What lobster rolls tell us about the labor market
On a hot August day, the lobster roll place across from the Axios office beckons temptingly.
State of play: Reader, I caved. Doing so cost me $43.74, for a six-ounce sandwich, after tax and tip.
Why it matters: Lobster prices are down this year, but lobster roll prices? Not so much. Instead, they increasingly seem to be generated by a random number machine.
By the numbers: The benchmark lobster roll from The Clam Shack in Kennebunkport, Maine, is $29.95 this season.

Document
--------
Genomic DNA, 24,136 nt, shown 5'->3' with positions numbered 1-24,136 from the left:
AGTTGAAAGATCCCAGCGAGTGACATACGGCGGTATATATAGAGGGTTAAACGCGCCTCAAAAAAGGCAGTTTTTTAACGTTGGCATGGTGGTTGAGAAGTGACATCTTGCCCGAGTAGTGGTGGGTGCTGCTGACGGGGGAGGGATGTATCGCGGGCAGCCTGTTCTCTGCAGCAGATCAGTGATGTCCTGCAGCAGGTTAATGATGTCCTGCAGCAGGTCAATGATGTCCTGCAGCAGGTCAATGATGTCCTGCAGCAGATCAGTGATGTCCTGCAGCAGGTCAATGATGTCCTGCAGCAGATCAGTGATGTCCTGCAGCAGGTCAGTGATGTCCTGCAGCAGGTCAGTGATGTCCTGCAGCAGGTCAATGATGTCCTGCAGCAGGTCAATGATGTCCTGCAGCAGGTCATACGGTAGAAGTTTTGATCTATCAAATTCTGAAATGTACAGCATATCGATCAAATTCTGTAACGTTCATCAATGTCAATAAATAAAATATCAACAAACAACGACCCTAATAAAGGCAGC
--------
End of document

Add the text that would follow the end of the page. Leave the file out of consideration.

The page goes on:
- At Nick's Lobster House in Brooklyn, the classic lobster roll is $22.
- In the Hamptons, prices range from $29 to $45.
- Manhatta, 60 stories above Lower Manhattan, sells a lobster roll with tarragon beurre blanc for $26.
- At the Grand Central Oyster Bar, the lobster roll is $38.95, with slaw and fries included.
- At Claws in West Sayville, New York, the standard roll is $29.95, but there are also options for a "double roll" for $57.95 or even a "triple roll" — "just obnoxious," per the menu — at $85.95.
The bottom line: When it comes to lobster rolls, there's no correlation between price and quality. But one thing is constant: Extracting lobster meat out of lobsters has never been easy.
- As a result, when labor costs go up, so do lobster roll prices.